Monday, October 13, 2008


Psyche By: Samuel Taylor Coleridge

The butterfly the ancient Grecians made
The soul's fair emblem, and its only name--
But of the soul, escaped the slavish trade
Of mortal life !-- For in this earthly frame
Ours is the reptile's lot, much toil, much blame,
Manifold motions making little speed,
And to deform and kill the things whereon we feed.

(Written: 1808, Published: 1817)

This is one of Coleridge's "visionary" poems, written during one of his more active periods. The standard take is that he had one main blast of creativity, but I don't really buy that- there are great poems written throughout his life.

I like the contrast Coleridge draws between the Greek belief that the butterfly is the soul escaped from the body and the image of the body as a frantic reptile. It's got a great weird image at the center of it; maybe I'm the only one who sees a carnivorous butterfly here. Or, at least, a butterfly emerging from a carnivorous reptile. For me, it hints at the essential strangeness of archaic beliefs, as well as the essential strangeness of human life on earth.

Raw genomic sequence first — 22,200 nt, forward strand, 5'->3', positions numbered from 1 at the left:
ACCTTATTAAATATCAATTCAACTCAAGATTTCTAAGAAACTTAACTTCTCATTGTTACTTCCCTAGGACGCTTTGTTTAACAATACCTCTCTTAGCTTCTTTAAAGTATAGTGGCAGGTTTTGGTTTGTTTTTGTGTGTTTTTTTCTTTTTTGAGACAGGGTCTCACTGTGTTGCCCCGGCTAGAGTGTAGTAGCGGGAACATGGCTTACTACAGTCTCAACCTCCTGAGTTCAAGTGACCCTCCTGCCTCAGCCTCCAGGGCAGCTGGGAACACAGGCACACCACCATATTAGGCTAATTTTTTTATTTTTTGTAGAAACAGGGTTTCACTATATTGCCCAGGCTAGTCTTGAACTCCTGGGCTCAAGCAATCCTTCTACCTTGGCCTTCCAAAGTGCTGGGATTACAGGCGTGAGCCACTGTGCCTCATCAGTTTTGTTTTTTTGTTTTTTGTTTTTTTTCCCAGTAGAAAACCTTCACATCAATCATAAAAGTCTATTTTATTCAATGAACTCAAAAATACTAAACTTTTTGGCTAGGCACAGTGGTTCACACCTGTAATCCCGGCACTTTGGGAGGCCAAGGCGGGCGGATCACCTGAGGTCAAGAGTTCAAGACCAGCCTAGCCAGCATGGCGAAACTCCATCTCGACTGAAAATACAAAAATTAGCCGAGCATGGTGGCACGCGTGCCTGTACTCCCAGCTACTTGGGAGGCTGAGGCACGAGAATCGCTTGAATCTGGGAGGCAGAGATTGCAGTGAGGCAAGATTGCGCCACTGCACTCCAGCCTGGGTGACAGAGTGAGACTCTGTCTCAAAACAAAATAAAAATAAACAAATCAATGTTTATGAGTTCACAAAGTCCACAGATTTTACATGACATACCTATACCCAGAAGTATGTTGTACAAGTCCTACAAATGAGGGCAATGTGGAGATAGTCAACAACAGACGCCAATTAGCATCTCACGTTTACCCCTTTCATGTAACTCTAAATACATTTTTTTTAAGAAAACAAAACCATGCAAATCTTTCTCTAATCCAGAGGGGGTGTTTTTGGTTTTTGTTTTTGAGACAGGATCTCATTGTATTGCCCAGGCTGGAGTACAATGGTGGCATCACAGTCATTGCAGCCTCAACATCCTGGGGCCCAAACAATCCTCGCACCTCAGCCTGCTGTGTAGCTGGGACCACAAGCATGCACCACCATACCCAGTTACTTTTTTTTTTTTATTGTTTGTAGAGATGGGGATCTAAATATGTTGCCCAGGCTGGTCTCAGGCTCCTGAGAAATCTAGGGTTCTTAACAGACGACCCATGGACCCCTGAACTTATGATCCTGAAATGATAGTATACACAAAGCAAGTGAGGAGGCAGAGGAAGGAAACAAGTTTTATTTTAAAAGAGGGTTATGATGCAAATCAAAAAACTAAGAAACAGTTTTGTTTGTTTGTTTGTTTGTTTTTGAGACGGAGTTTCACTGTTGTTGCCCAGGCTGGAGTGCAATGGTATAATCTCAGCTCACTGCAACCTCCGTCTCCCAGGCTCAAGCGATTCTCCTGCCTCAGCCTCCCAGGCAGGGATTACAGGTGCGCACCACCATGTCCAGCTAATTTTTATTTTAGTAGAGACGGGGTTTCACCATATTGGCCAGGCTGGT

Holly said...

That, and, frankly, butterflies work a LOT harder than reptiles do, since flying is a very expensive hobby, while scuttling around biting things is much more efficient.

rufus said...

We actually have a relative who is terrified of butterflies. And maybe fluttering is scarier than biting.